- The Washington Times - Thursday, June 9, 2016


Hillary Clinton and Donald Trump have yet to shore up their bases.

Mrs. Clinton is looking to heal the primary wounds of rival Vermont Sen. Bernard Sanders‘ and his progressive supporters, who have threatened to stay home in November. Donald Trump has had a tough time attracting the support of establishment conservatives who worry he’s too centrist.

And each needs their bases to coalesce in order to win the presidency.

An analysis completed by The Wall Street Journal suggested since 1992, every candidate who ended up winning the White House had a favorable rating of at least 80 points among their own party. According to the latest WSJ/NBC News poll, Mr. Trump was dead even in his positives and negatives among Republicans and Mrs. Clinton was up among Democrats by 43 percentage points. Meaning, they both have a long way to go before they reach that 80 point threshold, if at all.

But there is something that could help them get there. Their vice presidential pick.

I nominate Mr. Sanders and Texas Sen. Ted Cruz.

Let me explain why.

Let’s start off with the assumption that in order to win in November, both Mr. Trump and Mrs. Clinton can’t lose the states their predecessors won in 2012 — that they need to at least hold that level of support.

For Mrs. Clinton it looks dicey in Ohio, Wisconsin, Iowa, Michigan, New Hampshire and, perhaps, Nevada. A poll released on Thursday puts Pennsylvania in play.

“The biggest question in the presidential race at this point is whether hesitant Bernie Sanders fans are going to get behind Hillary Clinton or not,” said Dean Debnam, President of Public Policy Polling. “In Pennsylvania if the answer to that question is yes, Clinton will be a strong favorite in the state. If the answer to that question is no, the state will be a toss up.”

Mr. Sanders‘ campaign has excelled in the Rust Belt states, where his message of a rigged economy has resonated with white, blue-collar workers. He shocked many pundits with a primary win in Michigan, and nearly won Iowa, where he crushed Mrs. Clinton by 70 points among young voters.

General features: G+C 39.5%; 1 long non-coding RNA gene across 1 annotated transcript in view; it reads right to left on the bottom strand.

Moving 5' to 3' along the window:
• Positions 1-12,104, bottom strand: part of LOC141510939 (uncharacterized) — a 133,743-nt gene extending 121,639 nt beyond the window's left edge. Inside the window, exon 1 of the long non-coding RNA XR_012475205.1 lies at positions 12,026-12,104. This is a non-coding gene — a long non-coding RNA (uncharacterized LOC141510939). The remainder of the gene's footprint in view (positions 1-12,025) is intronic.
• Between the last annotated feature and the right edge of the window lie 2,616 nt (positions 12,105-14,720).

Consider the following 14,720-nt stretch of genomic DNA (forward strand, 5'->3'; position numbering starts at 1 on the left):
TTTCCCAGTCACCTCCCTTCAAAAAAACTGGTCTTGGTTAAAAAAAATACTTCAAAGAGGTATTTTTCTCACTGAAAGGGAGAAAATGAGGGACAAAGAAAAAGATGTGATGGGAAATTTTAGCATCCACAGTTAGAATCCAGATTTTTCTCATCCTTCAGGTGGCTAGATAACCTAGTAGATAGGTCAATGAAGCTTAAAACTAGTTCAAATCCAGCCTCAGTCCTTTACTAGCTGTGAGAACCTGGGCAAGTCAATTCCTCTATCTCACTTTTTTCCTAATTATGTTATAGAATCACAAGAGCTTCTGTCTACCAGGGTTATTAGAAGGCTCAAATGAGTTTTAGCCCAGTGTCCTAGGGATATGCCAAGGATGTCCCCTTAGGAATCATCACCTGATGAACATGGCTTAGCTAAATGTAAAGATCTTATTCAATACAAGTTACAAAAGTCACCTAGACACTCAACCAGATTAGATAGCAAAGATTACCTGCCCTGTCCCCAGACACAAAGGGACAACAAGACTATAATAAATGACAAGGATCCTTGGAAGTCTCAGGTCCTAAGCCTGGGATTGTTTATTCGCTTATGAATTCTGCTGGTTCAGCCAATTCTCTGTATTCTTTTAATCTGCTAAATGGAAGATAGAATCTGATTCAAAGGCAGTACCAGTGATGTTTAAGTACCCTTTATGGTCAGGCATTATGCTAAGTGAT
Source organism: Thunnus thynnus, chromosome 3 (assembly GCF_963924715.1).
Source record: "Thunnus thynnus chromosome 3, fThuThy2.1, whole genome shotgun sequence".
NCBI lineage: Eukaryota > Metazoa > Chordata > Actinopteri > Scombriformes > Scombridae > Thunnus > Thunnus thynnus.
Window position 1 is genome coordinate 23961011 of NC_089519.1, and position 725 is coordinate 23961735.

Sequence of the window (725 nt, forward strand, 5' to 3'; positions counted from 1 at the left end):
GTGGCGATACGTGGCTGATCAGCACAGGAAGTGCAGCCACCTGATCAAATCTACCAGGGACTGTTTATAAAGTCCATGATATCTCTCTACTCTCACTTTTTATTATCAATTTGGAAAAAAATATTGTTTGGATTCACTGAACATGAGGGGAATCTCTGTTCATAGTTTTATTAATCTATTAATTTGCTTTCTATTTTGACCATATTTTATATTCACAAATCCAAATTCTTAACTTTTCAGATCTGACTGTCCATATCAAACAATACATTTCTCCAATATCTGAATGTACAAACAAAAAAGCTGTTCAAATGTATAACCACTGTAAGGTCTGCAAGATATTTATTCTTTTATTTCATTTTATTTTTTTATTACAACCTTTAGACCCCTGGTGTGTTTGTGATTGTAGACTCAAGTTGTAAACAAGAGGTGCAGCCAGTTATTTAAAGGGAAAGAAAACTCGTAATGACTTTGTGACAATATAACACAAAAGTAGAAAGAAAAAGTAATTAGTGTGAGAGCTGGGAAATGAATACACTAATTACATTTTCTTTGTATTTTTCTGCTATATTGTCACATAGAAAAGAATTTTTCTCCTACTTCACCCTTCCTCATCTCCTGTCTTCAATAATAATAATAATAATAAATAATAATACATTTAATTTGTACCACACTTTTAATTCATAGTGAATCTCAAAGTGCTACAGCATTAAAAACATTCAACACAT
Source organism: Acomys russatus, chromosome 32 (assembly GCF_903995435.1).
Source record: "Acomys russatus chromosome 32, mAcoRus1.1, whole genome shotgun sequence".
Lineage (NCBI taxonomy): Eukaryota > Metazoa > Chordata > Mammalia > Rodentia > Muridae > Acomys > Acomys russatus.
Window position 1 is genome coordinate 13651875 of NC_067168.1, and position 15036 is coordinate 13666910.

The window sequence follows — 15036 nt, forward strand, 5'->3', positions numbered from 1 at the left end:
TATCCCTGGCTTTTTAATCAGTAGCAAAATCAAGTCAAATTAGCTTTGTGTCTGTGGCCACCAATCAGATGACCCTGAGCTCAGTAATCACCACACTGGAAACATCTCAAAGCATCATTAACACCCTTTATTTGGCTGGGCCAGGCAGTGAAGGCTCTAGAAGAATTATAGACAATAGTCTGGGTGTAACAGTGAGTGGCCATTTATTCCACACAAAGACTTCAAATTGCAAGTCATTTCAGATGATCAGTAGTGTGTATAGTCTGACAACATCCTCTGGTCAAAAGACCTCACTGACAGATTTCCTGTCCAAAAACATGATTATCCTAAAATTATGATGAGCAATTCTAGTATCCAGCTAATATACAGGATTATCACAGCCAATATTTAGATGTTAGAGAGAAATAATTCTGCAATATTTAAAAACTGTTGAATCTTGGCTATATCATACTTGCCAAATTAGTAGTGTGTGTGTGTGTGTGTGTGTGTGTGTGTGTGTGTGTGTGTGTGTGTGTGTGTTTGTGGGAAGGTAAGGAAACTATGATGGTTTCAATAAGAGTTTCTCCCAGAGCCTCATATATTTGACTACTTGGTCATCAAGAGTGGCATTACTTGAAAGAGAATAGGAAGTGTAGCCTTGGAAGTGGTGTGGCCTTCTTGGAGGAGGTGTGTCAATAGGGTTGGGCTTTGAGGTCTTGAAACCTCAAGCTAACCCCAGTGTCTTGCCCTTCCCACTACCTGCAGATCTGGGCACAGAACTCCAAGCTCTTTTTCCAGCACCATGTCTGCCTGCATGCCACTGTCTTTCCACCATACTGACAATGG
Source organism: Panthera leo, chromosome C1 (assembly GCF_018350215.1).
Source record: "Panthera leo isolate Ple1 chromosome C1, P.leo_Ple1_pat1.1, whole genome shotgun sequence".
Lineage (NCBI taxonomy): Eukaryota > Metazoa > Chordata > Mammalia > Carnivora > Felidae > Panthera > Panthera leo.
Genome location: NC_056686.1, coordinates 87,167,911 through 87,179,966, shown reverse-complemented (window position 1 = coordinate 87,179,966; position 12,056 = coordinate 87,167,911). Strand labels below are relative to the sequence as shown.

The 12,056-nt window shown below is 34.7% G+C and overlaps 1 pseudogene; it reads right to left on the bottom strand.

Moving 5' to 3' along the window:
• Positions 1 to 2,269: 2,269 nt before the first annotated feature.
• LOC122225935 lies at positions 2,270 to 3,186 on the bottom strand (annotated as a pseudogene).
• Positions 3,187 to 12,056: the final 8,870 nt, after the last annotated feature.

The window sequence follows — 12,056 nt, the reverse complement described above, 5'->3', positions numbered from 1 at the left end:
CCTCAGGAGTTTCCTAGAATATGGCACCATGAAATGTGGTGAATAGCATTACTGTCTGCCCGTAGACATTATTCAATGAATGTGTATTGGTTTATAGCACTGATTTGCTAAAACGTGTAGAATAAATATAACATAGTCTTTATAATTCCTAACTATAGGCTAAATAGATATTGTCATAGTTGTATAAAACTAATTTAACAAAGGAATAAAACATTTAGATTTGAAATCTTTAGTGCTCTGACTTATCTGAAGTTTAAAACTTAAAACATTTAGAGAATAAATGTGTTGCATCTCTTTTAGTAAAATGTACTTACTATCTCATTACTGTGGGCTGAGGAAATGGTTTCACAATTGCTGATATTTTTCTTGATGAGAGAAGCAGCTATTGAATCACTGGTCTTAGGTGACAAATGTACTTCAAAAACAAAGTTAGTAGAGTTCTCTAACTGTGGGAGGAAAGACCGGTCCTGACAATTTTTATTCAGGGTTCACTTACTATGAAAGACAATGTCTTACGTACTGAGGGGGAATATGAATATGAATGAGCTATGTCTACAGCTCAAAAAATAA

In New Hampshire, Mr. Sanders pulled out a devastating victory, where among voters who cared the most about honesty and trustworthiness, 91 percent chose him. And although Mr. Sanders lost Ohio, he did win Democratic-leaning Independents and white males — two key demographics Mrs. Clinton needs to secure.

On the map, Mr. Sanders is strong where Mrs. Clinton is weak. He has been able to turnout the youth vote, the white male vote, and the Independent vote consistently — three areas where Mrs. Clinton has continually faltered. Voters also trust Mr. Sanders, and believe he’s telling the truth. Only four in 10 Democrats believe the same is true for Mrs. Clinton.

Now on to the Republicans.

Mr. Trump appears vulnerable in North Carolina, Arizona, Georgia and perhaps Utah — all states that Mitt Romney won in 2012. In order for Mr. Trump to win in November, he must at least hold these states, while flipping others.

Mr. Trump — who’s brash remarks about a federal judge has created a crisis among Republican leadership this week — needs a consistent, reliable conservative to be on his ticket. One who values the Constitution and won’t undermine conservative values. That person is Mr. Cruz.

Although Mr. Cruz lost the North Carolina primary, he did notch some impressive victories among key demographics. Mr. Cruz won over Evangelicals, women, the youth, the self-identified “very conservative”and among college-educated whites — groups where Mr. Trump needs to improve.

In Utah — a state where Mormon support for Mr. Trump is wavering and its governor has signaled he may or may not vote for the Republican presumed nominee — Mr. Cruz won by 69 percent, clinching all the delegates in the primary.

Although Mr. Trump won Georgia handily, the state’s demographics are swiftly changing, with more Hispanic voters on the rolls and a large African-American population. Same goes for Arizona.

Mr. Cruz isn’t a panacea for Mr. Trump’s problems, but he is a starting point. As a Hispanic, he can reach out to those populations troubled by Mr. Trump’s candidacy. Yes, Mr. Cruz is a polarizing figure himself, and has had his own polling problems among women, but he has been able to turn out conservative votes.

Throughout the primary, Mr. Cruz had an impressive turnout operation. His father worked churches every Sunday, and his campaign networked with pastors and received the endorsements of Christian conservative leaders.

Mr. Cruz’s organization kept him competitive in many states where he wasn’t predicted to win (Iowa, Maine), and many of his supporters will be at the Republican convention come July because of it.

If Mr. Cruz could somehow meld his operation into Mr. Trump’s campaign — where Mr. Cruz remains focused on driving out conservative voters while Mr. Trump works the industrial states, and more moderate voters, it could be a winning combination.

It may also just be a dream.

Although Mr. Sanders has given some indication he’d be open to a vice presidential seat, Mr. Cruz has given none.

Kelly Riddell is a columnist for The Washington Times.

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